We have used this book, manuscript form, as supplemental reading in our environmental engineering classes at Duke University. The discussion of ethics is usually reserved for the final few days of class, when the students should start asking ‘so what? about course material. We respond to this question by covering the principles of ethics in one lecture and spending two or more sessions discussing various readings. Engineering students who have spent four years learning how to crunch numbers and to solve technical problems to three significant figures admit that the study of environmental ethics introduces new and exciting concepts into their professional thinking, and provides a perspective which otherwise would be missing from their education.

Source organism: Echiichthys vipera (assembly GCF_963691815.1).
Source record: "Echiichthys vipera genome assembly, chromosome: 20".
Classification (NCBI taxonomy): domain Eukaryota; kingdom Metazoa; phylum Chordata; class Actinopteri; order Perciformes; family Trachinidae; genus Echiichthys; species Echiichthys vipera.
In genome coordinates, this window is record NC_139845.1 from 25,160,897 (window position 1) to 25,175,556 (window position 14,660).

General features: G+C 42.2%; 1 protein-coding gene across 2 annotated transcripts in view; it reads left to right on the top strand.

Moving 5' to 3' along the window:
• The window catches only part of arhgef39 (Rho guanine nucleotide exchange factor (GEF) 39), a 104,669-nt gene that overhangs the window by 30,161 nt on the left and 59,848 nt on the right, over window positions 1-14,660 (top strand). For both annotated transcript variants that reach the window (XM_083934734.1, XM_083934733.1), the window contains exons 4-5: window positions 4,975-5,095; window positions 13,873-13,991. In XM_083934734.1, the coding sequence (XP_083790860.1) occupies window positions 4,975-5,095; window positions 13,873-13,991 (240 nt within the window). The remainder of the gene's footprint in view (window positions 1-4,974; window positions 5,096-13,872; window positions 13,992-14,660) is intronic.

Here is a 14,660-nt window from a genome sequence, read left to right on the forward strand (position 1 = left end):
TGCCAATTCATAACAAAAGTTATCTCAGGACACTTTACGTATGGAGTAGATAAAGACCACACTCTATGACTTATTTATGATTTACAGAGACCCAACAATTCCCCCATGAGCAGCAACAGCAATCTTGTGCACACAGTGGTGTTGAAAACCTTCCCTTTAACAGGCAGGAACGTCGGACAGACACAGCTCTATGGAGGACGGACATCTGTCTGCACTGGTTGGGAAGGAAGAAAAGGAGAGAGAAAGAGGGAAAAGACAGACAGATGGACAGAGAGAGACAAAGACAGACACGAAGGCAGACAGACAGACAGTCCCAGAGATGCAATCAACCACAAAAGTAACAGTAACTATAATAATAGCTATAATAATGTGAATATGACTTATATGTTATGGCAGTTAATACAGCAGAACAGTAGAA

Table of Contents
1. Ethics and Ethical Conduct in Engineering Practice 2. Environmental Ethics 3. Environmental Ethics and Professional Engineering 4. The Land Ethics 5. The Tragedy of the Commons 6. The Kepone Tragedy 7. The Hooker Memos 8. The Bunker Hill Lead Smelter 9. The Existential Pleasures of Engineering 10. Decision Making in the Corps of Engineers 11. Moral Development and Professional Engineering 12. Should Trees have Standing